For the above reasons no one at the UN should recognize Russia's annexation of Crimea, and no referendum result should be observed until Ukrainian federal elections are held under international supervision until international observers agree on the election result. All of this is bullshit otherwise.

"Russian self defence forces" - what a fucking joke.

Re:Well done, Vladimir! (1)

unixisc (2429386) | about 7 months ago | (#46543961)

  1. b.) Crimea's ethnic cleansing happened during the Stalin era, so trying to correct that would make about as much sense as trying to roll back the borders of Islam to Mecca. The whole idea of bringing ex Crimean Taters from Uzbekistan to Crimea is a bad one
  2. c.) Far more members reject Kosovo's declaration for various reasons. The legitimacy of their claim is about as much as Crimea's. Also, the West has a double standard - Albanian Muslims in Kosovo have a right to 'self-determination', which includes bullying Macedonia, while in Bosnia, Serbs in Srpska don't have the right to secede and join Serbia (a la Crimea)
  3. d.) The Soviet Union vs Yugoslavia analogy is quite good. So a Slovenia seceding was equivalent to Latvia or Ukraine seceding. However, Kosovo couldn't secede from Yugoslavia, since it was a part of Serbia, just like Chechnya couldn't secede from the Soviet Union since it was a part of Russia
  4. 2) How does what's happening in Kiev have anything to do w/ what's happening in Crimea and Sevastopol? The people there didn't like the regime change in Kiev, so voted to switch countries. Something that even Srpska should be allowed to do, if it was so good for Kosovo
  5. 3) That port and everything there is Russian built & made. Ukraine's ownership of the Crimea itself is a hangover from something Nikita Khrushchev did when he came to power, completely ignoring the fact that the peninsula was heavily Russian, not Ukrainian, not Tater.

I agree that Russia should avoid doing anything in Ukraine proper, and let them sort out their problems. However, as far as Crimea goes, it's about as Russian as Krasnoyarsk.

Re:Well done, Vladimir! (1)

shutdown -p now (807394) | about 7 months ago | (#46538881)

Yes, and Kosovo was also invaded by NATO forces.

Re:Well done, Vladimir! (1)

murdocj (543661) | about 7 months ago | (#46539977)

Yeah, the Serbs were just engaged in "ethnic cleansing". We should have done what most people do when someone is getting mugged, and just looked the other way. Right?

Re:Well done, Vladimir! (1)

mirix (1649853) | about 7 months ago | (#46540817)

Kosovo was only made autonomous during communist yugoslavia, so sometime after 1943. I don't remember when exactly.

before that it was always part of serbia, since middle ages. (though all of serbia was under ottoman rule for many years).

Re:Well done, Vladimir! (0)

Anonymous Coward | about 7 months ago | (#46536853)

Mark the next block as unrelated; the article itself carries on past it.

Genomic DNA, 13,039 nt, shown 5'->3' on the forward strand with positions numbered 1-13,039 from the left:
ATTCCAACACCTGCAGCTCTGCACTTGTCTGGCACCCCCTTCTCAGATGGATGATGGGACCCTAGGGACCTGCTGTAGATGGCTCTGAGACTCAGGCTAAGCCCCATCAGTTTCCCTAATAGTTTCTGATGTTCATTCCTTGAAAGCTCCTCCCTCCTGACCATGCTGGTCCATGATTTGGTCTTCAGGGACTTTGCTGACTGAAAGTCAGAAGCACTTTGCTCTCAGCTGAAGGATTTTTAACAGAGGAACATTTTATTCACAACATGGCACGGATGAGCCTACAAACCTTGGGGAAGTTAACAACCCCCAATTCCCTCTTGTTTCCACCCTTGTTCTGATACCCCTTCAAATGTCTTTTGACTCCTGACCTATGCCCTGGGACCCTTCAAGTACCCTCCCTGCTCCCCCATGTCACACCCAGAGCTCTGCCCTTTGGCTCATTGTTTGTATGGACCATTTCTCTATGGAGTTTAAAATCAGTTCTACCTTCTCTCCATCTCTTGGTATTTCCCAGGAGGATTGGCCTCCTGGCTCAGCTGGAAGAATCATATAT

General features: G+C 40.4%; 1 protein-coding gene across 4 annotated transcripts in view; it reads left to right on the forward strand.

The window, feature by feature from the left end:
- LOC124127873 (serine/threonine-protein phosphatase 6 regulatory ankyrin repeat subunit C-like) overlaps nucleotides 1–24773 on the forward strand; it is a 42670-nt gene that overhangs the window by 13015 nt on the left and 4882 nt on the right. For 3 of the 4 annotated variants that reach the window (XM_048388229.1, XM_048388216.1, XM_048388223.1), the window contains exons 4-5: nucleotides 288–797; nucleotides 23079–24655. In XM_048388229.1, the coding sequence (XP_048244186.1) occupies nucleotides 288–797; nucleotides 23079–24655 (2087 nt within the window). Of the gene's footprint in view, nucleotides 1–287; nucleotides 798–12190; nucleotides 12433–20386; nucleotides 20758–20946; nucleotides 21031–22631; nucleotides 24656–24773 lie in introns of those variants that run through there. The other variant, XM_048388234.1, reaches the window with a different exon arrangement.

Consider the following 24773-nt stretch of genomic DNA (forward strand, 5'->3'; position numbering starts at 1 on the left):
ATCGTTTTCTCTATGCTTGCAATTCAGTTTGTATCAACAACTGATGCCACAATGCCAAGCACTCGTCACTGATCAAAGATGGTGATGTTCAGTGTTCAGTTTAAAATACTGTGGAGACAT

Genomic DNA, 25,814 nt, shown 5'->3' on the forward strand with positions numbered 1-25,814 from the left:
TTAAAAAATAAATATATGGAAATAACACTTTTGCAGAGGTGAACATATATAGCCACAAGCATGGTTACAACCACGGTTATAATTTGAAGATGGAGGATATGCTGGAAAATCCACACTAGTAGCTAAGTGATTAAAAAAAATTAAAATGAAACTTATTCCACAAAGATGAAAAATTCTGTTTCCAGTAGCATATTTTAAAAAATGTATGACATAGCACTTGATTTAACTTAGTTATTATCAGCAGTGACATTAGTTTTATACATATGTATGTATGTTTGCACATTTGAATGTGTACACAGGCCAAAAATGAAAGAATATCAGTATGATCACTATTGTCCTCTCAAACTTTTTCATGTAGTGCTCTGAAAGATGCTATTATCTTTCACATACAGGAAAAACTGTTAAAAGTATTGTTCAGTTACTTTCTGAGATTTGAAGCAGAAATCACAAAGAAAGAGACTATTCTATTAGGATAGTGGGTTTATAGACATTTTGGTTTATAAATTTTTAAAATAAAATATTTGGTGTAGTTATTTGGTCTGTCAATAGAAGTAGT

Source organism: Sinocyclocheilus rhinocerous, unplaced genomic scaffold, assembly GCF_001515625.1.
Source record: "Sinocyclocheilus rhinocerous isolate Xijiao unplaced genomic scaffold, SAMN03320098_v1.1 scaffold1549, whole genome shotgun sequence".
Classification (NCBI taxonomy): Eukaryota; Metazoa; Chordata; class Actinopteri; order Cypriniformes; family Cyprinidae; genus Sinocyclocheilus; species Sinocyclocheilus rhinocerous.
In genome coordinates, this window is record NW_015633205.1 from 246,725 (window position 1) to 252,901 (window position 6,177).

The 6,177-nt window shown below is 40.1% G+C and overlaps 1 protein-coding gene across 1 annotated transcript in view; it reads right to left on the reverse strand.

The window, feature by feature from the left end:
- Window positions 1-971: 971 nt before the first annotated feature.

The treaty between Ukraine, the (then) Autonomous Republic of Crimea and The Russian Federation allows for a permanent deployment of up to 26,000 soldiers. As long as there were were than 26,001 soldiers deployed (and there were) Russia was in compliance with that treaty.

It's quite difficult to on one hand make claims about respecting Ukraine's territorial sovereignty, while on the other, completely dismissing Crimea's (then) status of a self-governed autonomous republic. The Crimean parliament asked for Russian support, the Crimean parliament has that authority, that's the point of autonomy, if Kyiev can simply overturn the decisions made by the Crimean parliament, it is effectively disregarding Crimean autonomy, it's also worth correcting you on the matter of Crimea having been an self-governing autonomous republic, not an autonomous region. Sevastopol is a (semi) autonomous region there's a difference

It also wasn't an annexation. The people of Crimea made their voice heard, and used democratic process. If nothing else, the Crimean re-unification has more legitimacy than the Maidan coup d'état.

Re:Well done, Vladimir! (0)

Anonymous Coward | about 7 months ago | (#46537681)

Russia doesn't do fair elections, not while Putin has been in charge. Do you really believe that 97% of the Crimean population wanted to join Russia? That's an absurdly high percentage. The referendum needed to take place before Russian forces took control of Crimea to have any real legitimacy.

Re:Well done, Vladimir! (0)

Anonymous Coward | about 7 months ago | (#46538023)

Self-governing regions, whether called republics or whatever, generally don't get to ask foreign militaries for "assistance". (Did Crimea have it's own foreign affairs?) And when that foreign government "assists" by sending in troops to secure the local government's power and help it achieve independence, it's still an invasion.

Which isn't to say Crimea shouldn't be able to decide whether to be independent, part of Russia, part of Ukraine or anything else. But that shouldn't be done while foreign troops are on the ground, free debate is squelched, and there's little discussion about what form the referendum should have taken.

Re:Well done, Vladimir! (0)

Anonymous Coward | about 7 months ago | (#46538117)

How about Haiti in 1994?

Re:Well done, Vladimir! (1)

Hognoxious (631665) | about 7 months ago | (#46542375)

The Crimean parliament asked for Russian support, the Crimean parliament has that authority, that's the point of autonomy

Foreign policy is one of the things that autonomous regions generally don't have power over; if they did, they'd be actual countries.

The Crimean parliament had no more right to call in the Russians than Lincolnshire County Council has to request Norwegian military intervention.

Re:Well done, Vladimir! (0)

Anonymous Coward | about 7 months ago | (#46536683)